Q. Similarly, do you feel that age affects female gender equality in the workplace?

Irene Tasi: While unconscious bias exists everywhere I think young women are better positioned in the chemical industry workplace today than they were 10 or 20 years ago, because of today’s stronger female representation near the top. Today, 81% of PPG’s global population is Generation Y/Millennials (born 1981 to 1996) and Generation X (born 1965 to 1980). I am confident that in the future we will see even more women in leadership roles in a traditionally male-dominated industry.

Jennifer McIntyre: I sometimes still see women of child-bearing ages suffering assumptions about career commitment.

Q. What, in your opinion, is the best way to tackle and improve gender equality within the chemicals industry?

Christine Bryant: First, we need to look inward and acknowledge where disparities exist. Then, we need to commit to change and articulate that commitment. Continue to push for a more diverse, equitable and inclusive culture – and, lead by example. We’re all on this journey together, but change starts at the top.

At Covestro, we have strong leadership support of diversity programmes and executive sponsors for all 12 of our employee resource groups (ERGs). I proudly serve as the executive sponsor of our FIT group, which is focused on promoting health and wellness, but I’m also actively engaged with our women’s network. So, I can speak firsthand to the impact that our ERGs have on the culture; they create a sense of community, belonging and purpose. This is why it’s so critical to ensure they have the support and resources they need to drive cultural change.

In addition, we also have to be intentional about creating an environment where everyone can thrive and have access to equal pay, competitive benefits, flexible work options, continuous learning and developmental opportunities. The last part is key. If we want to attract and retain more women in the industry, we need to introduce programmes and internal processes that encourage development and promotion of our female talent. That’s something we can do together as an industry. And, lastly, we need to shine a light on our female role models to inspire and pave the way for others.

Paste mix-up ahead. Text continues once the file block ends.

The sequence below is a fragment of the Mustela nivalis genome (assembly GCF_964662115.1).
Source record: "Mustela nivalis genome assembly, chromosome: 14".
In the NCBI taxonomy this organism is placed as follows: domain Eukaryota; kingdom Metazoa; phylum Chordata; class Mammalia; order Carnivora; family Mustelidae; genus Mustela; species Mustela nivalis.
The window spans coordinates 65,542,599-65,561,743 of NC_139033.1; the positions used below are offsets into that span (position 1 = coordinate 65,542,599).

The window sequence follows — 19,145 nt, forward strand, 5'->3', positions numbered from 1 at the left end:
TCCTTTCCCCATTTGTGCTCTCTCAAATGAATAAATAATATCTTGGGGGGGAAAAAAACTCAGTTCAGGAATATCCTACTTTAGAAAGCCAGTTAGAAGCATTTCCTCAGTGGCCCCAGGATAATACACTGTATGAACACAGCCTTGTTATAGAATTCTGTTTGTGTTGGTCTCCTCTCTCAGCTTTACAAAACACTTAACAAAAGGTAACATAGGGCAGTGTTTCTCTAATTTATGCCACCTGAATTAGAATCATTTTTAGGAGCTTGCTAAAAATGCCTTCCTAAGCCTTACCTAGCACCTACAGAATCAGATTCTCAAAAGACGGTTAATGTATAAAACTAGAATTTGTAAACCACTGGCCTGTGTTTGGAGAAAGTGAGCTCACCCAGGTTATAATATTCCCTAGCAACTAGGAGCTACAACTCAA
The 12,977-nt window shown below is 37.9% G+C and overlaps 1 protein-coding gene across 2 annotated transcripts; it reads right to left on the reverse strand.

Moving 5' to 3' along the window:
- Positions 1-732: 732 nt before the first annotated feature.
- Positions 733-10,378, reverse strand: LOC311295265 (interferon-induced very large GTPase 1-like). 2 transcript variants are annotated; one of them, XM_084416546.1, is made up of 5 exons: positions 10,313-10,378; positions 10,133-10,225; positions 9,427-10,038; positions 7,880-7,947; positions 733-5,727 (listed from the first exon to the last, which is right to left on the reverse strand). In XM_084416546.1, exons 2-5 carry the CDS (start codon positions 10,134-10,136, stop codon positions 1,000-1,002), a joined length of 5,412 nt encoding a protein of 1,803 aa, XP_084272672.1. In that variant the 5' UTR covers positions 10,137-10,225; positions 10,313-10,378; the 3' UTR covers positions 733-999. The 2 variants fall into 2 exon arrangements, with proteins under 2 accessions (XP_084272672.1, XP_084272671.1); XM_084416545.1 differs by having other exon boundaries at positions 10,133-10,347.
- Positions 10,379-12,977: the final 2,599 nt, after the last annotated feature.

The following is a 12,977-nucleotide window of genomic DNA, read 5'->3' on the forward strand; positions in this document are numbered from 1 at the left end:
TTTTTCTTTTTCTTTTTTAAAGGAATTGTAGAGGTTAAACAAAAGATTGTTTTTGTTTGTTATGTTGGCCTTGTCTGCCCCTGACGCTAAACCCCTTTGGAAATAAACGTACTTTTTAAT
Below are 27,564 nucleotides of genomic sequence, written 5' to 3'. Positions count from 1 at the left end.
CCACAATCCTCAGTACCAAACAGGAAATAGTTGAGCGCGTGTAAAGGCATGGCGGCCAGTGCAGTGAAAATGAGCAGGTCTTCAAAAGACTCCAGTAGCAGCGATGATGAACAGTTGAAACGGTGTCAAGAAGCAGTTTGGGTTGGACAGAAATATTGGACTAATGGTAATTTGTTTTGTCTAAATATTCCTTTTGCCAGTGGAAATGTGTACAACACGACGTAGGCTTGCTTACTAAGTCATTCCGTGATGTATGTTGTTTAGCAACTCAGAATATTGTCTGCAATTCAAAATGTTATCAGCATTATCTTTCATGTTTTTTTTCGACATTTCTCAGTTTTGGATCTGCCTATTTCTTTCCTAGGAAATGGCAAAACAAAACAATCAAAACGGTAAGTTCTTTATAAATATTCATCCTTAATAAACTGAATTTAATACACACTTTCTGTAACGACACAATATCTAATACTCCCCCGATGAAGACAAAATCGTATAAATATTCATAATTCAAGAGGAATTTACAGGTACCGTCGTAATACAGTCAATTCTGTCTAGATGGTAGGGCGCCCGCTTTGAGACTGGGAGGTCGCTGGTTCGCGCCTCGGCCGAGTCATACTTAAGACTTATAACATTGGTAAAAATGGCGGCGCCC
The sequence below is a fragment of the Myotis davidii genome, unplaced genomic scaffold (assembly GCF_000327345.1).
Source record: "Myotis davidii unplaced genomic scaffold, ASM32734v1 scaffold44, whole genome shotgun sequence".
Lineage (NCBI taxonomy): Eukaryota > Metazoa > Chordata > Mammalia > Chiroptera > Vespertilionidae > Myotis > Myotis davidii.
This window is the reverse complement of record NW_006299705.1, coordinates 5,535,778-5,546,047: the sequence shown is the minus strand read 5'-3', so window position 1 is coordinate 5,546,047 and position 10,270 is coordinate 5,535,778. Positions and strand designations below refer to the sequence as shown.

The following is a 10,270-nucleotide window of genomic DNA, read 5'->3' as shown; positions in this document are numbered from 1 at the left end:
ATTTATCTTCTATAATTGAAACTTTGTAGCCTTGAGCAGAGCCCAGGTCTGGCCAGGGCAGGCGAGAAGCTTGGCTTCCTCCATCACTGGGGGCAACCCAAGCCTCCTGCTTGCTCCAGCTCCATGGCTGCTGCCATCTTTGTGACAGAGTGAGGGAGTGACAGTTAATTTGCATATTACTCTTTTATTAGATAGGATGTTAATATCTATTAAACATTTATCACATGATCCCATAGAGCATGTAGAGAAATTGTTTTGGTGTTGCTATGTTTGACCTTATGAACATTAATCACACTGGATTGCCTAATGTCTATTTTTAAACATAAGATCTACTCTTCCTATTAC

Jennifer McIntyre: Talking about it with both men and women. I want women to feel encouraged to strive for opportunities.  I want men to recognise their unconscious bias, move beyond it, and advocate to their peers to do the same.  Women should feel safe to raise concerns when they see them and know that male allies are there to support progress.

I am a believer in pushing for diverse candidate slates for open roles.  We have found that moving to more gender-neutral language in job postings has encouraged a lot of women to post for roles that they might have otherwise not tried for.

Irene Tasi: One of the best ways to improve gender equality within the industry is to ensure people managers are educated on the importance of inclusivity and trained to be inclusive leaders. As women leaders, it is our responsibility to help motivate the next generation and ensure managers have the necessary skills to prioritise equity. Holding inclusive events, like this one, help to facilitate candid conversations and equip women with the confidence and tools to thrive and it opens the door to even more progress and opportunity.

Joanne Sekella: To affect lasting change in gender equality, companies must set clear, meaningful targets; disclose those targets and the progress against them; and hold the organisation and your people accountable. At Dow, we’ve done and continue to do just that.

We’re transparent about our inclusion and diversity goals and progress, and the work yet to do; we make our U.S. EEO-1 data publicly available and we voluntarily disclose additional granularity on our workforce demographics through our “INtersections” Ambition Report. We’ve also directly linked inclusion and diversity metrics to our annual performance award programme for all people leaders and an additional layer of top leaders globally. This accountability and transparency is delivering clear improvements.


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Q. You are an example of a woman who has achieved a high career status in the chemicals industry. What advice would you give to other women, looking to emulate your success?